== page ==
St. Bridget's Story

story2St. Bridget was born in AD 450 near Dundalk in Co. Louth, Ireland. Her father was a pagan chieftain of Leinster and her mother was a Christian. Her father kept Bridget and her mother as slaves even though he was a wealthy man. Bridget spent her earlier life cooking, cleaning, washing and feeding the animals on her father’s farm.

She lived during the time of St. Patrick and was inspired by his preaching’s and she became a Christian. When Bridget turned eighteen, she stopped working for her father. Bridget’s father wanted her to find a husband but Bridget had decided that she would spend her life working for God by looking after poor, sick and elderly people. Legend says that she prayed her beauty would be taken away from her so no one would seek her hand in marriage. Her prayer was granted. Bridget’s charity angered her father because he thought she was being too generous to the poor. When she finally gave away his jewel-encrusted sword to a leper, her father realised she would be best suited to religious life. Bridget finally got her wish and entered the convent. Legend also says that Bridget regained her beauty after making her vows and that God made her more beautiful than ever. News of Bridget’s good works spread and soon many young girls from all over the country joined her in the convent. Bridget founded many convents all over Ireland; the most famous one was in Co. Kildare. It is said that this convent was built beside an oak tree where the town of Kildare now stands. Around 470AD she also founded a double monastery, for nuns and monks, in Kildare.

St. Bridget’s cross: Making a St. Bridget’s cross is one of the traditional rituals in Ireland to celebrate the beginning of early spring, 1st February. The crosses are made of rushes that are pulled rather than cut. They are hung by the door and in the rafters to protect the house from fire and evil. According to tradition a new cross is made each St. Bridget’s Day, and the old one is burned to keep fire from the house. Many homes have several crosses preserved in the ceiling the oldest blackened by many years of heath fires. Some believe that keeping a cross in the ceiling or the roof is a good way to preserve the home from fire which was always a major threat in houses with thatch and wood roofs. St. Bridget and her cross are linked together by the story that she wove this form of cross at the death bed of either her father or a pagan lord, who upon hearing what the cross meant, asked to be baptised.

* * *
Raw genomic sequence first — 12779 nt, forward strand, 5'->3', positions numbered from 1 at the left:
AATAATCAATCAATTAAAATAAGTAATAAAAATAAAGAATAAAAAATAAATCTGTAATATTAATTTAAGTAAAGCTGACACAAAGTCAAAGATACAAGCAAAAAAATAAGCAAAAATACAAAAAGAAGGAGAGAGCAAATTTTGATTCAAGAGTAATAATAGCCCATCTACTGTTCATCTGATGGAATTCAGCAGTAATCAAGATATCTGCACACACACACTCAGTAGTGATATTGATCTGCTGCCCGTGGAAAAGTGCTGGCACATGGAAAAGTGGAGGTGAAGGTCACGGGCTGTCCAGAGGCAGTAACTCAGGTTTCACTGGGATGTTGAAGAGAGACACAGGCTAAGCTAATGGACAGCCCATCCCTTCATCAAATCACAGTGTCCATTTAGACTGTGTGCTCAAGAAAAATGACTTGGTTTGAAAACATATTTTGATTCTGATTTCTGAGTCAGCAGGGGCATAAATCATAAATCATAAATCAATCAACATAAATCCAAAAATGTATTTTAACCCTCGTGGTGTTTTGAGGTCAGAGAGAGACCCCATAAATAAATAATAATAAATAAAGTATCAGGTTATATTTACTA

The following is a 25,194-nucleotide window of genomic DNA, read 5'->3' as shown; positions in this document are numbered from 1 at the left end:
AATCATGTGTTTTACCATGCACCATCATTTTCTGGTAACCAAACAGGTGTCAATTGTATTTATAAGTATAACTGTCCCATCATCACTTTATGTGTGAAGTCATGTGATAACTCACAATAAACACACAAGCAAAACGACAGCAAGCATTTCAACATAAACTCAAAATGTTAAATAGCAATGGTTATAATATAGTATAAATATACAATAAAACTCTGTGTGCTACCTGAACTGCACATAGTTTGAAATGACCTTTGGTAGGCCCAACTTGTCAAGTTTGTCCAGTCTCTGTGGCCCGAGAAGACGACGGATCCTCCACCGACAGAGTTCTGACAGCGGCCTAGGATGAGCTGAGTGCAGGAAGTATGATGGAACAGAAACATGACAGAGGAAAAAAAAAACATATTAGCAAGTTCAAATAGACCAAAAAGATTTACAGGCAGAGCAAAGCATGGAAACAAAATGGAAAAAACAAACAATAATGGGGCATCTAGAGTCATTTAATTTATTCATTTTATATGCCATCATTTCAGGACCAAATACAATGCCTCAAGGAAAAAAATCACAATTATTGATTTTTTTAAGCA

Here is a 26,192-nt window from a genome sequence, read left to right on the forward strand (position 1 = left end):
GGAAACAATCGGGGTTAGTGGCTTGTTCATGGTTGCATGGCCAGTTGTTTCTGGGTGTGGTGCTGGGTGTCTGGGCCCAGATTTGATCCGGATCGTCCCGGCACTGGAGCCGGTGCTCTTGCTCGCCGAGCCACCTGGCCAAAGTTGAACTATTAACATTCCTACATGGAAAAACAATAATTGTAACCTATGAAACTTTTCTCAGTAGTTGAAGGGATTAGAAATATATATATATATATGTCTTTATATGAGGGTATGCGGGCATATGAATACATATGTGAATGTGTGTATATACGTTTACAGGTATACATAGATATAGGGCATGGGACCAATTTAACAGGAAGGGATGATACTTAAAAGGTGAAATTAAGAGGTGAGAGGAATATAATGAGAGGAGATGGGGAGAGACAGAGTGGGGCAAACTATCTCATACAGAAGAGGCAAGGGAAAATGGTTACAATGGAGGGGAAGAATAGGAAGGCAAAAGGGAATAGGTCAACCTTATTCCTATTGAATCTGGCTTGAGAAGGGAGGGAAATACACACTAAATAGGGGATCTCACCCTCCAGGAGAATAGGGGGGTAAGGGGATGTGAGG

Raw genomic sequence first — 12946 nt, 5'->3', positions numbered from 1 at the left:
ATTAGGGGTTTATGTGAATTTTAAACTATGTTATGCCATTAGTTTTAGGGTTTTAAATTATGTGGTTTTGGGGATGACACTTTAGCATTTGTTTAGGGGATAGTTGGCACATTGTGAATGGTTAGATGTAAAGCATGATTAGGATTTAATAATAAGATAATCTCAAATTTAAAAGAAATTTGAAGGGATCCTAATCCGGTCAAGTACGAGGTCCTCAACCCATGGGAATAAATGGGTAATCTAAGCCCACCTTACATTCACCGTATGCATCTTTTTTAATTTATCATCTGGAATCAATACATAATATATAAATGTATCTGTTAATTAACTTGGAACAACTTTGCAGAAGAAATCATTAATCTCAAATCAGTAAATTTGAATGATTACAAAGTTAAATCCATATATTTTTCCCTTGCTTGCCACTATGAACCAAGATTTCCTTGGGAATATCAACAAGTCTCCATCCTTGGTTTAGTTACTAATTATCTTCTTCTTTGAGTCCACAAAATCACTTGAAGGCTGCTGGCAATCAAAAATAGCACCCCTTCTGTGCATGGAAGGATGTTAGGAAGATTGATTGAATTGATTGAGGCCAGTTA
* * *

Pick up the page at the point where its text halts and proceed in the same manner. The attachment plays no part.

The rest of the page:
St. Bridget died in AD 525 at the age of 75 and was buried in a tomb before the High Altar or her Abbey Church. After some time, her remains were exhumed and transferred to Downpatrick to rest with the two other patron saints of Ireland, St. Patrick and St. Columcille.

St. Bridget’s Cloak: St. Bridget went to the King of Leinster to ask for land to build a convent. She told the king that the place where she stood was the perfect place for a convent. It was beside a forest where they could collect firewood. There was also a lake nearby that would provide water and the land was fertile. The king laughed at her and refused to give her any land. Bridget prayed to God and asked him to soften the king’s heart. Then she smiled at the king and said, “Will you give me as much land as my cloak will cover?” The king thought she was joking and because Bridget’s cloak was so small he knew that it would only cover a very small piece of land. The king agreed and Bridget spread her cloak on the ground. She asked her four friends to hold a corner of the cloak and walk in the opposite direction. The four friends walked north, south, east and west. The cloak grew immediately and began to cover many acres of land. The king was astonished and he realised that she had been blessed by God. The king fell to the ground and knelt before Bridget and promised her and her friends money, food and supplies. Soon afterwards, the king became a Christian and also started to help the poor. Bridget’s miracle of the cloak was the first of many miracles that she worked for the people of Ireland.

story1